By Raymond Douglas Chong, AsAmNews staff writer
Much has been written about the Chinese contribution to the building of the Transcontinental Railroad. Less known is the work of many of these same individuals to build the Second Transcontinental Railroad.
Known as the Army of Canton, these workers scattered across the wilderness of the American West or returned to China after the Golden Spike ceremony at Promontory Summit, Utah on May 10, 1869.
Chinese sojourners went to work in farming, mining, and logging across the America West. They built levees along the rivers in the Central Valley. They went to Chinatowns, and the small towns. They entered domestic service as houseboys. They worked in manufacturing to produce cigars and other items.
Many Chinese railroad workers also helped to build and maintain at least 70 other railroad lines and railroad depots in the American West and in the America East. The Army of Canton continued to build the Second Transcontinental Railroad.
From the west, Central Pacific Railroad began the route at Lathrop in California in December 1869. It marked the western leg of the First Transcontinental Railroad. A 133-mile spur railroad line connected San Francisco with Lathrop built by San Francisco & San Jose Railroad and Western Pacific Railroad.
Southern Pacific Railroad began their 1,104-mile segment in 1869 at Lathrop, California. After Central Pacific Railroad built the initial railroad line from Lathrop to Goshen in San Joaquin Valley, Southern Pacific Railroad assumed ownership. The top priority was to connect Los Angeles with San Francisco. It traversed Arizona Territory toward Tucson and New Mexico Territory, along San Joaquin Valley, Mojave Basin, and Sonoran Desert.
From the east, Atchison, Topeka, and Santa Fe Railway began their 1,134- mile segment in 1869 at Topeka, Kansas. It traversed Colorado and New Mexico Territory toward Albuquerque along the Great Plains and New Mexico Plateau, near the Southern Rockies, by the Continental Divide.
The Chinese sojourners hailed mainly from Sze Yup, the four counties of Toishan, Hoyping, Sunwui, and Yanping in Kwangtung province.
The Cantonese men were peasants who struggled to survive in the lush valleys and rich fields of the Pearl River Delta near South China Sea. During the decaying Ching Dynasty, Cathay was in tumultuous chaos as Kwangtung province was swept by myriad wars. Millions were killed in battles, starved in famines, and drowned in floods.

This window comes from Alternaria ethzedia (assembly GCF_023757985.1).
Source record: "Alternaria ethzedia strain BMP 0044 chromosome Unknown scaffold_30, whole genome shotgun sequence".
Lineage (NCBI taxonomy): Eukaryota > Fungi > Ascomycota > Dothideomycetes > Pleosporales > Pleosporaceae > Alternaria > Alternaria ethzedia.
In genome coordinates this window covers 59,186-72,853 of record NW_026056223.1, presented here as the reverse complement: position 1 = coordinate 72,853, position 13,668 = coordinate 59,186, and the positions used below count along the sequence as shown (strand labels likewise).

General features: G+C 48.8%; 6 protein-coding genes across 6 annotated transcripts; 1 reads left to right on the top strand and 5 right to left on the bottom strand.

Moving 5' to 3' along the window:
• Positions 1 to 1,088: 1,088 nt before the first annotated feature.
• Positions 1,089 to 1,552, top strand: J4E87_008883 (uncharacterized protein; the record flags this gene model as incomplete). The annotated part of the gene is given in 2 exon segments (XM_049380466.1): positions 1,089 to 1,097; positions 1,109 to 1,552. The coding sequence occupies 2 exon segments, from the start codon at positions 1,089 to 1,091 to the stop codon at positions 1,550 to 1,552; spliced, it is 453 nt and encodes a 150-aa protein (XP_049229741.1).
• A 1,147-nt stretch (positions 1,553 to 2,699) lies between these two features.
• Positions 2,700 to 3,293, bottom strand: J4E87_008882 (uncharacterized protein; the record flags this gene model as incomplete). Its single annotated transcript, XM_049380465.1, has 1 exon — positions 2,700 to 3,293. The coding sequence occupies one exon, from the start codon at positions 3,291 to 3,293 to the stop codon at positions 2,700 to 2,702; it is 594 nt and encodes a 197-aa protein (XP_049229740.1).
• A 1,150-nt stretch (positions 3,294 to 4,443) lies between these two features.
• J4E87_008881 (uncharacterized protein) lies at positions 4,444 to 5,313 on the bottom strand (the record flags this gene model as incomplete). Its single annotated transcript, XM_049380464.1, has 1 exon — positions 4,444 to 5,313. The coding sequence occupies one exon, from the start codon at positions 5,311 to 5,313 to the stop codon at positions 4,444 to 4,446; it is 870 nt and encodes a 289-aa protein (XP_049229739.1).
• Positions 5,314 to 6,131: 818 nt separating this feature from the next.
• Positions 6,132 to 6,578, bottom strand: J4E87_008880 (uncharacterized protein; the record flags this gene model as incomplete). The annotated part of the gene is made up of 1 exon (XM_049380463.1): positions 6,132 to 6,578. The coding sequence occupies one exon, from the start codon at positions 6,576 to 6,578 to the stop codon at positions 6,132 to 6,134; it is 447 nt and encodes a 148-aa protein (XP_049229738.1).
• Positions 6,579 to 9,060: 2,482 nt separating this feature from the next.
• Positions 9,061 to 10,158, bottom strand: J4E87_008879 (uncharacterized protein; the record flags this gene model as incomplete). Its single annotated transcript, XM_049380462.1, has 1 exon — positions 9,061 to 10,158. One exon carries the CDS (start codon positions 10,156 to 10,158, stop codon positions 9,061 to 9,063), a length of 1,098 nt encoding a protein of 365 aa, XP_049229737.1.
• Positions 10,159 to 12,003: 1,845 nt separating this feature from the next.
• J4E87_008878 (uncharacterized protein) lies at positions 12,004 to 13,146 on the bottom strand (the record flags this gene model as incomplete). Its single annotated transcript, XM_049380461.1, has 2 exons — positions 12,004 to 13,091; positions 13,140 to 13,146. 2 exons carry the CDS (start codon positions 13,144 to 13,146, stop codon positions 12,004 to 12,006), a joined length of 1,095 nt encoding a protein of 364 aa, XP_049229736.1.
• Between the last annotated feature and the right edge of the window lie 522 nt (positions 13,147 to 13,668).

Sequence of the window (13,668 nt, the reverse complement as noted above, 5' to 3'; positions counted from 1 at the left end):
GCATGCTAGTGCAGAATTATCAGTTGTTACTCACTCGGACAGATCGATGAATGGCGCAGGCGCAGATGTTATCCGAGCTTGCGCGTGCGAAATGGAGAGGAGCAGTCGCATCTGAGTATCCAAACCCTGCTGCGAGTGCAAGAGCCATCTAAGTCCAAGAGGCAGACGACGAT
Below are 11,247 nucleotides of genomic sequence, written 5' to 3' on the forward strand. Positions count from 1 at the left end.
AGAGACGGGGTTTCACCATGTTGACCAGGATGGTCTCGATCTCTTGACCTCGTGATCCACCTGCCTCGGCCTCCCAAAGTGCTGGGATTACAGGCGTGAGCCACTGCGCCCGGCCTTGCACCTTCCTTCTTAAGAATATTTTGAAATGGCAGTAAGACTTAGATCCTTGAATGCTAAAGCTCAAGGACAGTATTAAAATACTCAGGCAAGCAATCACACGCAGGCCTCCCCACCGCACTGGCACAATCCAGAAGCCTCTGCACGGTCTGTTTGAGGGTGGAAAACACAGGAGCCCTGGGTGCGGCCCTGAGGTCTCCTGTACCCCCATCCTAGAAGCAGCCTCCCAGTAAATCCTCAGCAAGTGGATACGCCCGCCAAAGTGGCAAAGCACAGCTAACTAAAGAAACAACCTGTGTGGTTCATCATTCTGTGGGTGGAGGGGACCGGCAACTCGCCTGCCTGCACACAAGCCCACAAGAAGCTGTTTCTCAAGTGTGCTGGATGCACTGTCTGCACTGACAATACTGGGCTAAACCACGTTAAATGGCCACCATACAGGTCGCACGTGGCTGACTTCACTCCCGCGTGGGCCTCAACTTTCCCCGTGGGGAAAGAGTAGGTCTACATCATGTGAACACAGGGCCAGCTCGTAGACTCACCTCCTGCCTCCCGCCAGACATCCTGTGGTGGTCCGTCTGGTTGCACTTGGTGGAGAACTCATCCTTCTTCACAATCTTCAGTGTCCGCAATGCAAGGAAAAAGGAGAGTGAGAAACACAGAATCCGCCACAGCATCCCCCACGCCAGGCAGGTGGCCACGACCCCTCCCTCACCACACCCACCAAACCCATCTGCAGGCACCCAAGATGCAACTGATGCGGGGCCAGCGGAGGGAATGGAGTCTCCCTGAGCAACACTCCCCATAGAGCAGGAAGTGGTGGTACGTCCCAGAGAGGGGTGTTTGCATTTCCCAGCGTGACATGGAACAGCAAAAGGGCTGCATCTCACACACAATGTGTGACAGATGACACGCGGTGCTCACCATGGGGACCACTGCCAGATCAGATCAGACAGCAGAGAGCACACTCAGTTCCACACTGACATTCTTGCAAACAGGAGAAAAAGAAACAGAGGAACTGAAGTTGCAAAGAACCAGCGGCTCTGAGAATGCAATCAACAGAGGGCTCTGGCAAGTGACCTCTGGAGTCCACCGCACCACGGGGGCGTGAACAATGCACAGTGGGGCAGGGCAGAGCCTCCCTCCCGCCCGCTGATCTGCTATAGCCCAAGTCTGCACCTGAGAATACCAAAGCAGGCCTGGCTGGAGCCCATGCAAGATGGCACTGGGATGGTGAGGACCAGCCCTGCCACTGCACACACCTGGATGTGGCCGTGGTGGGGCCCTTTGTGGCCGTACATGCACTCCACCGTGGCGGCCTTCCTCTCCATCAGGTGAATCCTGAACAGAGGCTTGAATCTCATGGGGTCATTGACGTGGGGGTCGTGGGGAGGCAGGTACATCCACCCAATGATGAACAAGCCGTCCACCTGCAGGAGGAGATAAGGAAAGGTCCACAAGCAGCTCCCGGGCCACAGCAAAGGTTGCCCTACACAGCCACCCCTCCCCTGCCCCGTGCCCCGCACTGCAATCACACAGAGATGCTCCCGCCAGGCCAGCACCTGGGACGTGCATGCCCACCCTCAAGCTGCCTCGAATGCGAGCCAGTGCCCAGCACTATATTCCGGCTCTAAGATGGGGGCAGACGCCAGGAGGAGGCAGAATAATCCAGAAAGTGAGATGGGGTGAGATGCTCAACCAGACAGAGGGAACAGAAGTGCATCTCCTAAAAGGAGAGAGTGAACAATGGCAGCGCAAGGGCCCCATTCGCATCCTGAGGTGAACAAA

White workers had supervisory or skilled positions such as carpenters and blacksmiths. The work of the Chinese ranged from basic unskilled tasks, such as clearing and grubbing, and moving earth, to highly skilled tasks, such as blacksmithing, carpentry, tunneling, and drayage. They were cooks, medical practitioners, masons, and loggers. In the stark wilderness among ravines and rivers, they cleared and grubbed the railway, graded the railroad bed, laid tracks with ties, built earth embankments, retaining walls and trestle bridges, bored the tunnels, and installed telegraph poles and wires. They used picks, shovels, wheelbarrows, carts, and horses.
The Chinese relentlessly toiled six days per week, from dawn to dusk. They dressed in indigo frocks and loose trousers with straw hats and leather boots with queues, a Manchu hairstyle mandated by the sovereign of Imperial China. A White foreman supervised each Chinese work gang. A headman, who spoke English, collected the wages, and ordered the supplies for his countrymen.
A cook organized all meals for the work gang. In the morning, he daily prepared a simple breakfast of congee and dried fruits. In the evening, he prepared a nutritious dinner. On Sunday, he delighted them with a sumptuous feast. The cook prepared aromatic Cantonese meals with rice or vermicelli, jumbled with fresh pork, duck, chicken, and sausage. He supplemented the meals with dried cuttlefish, oyster, abalone, shrimp, scallops, squid, and soybean cakes. With peanut oil in a wok, the cook stir-fried them with pickled vegetables, dried mushrooms, bamboo shoots, seaweed, and spices.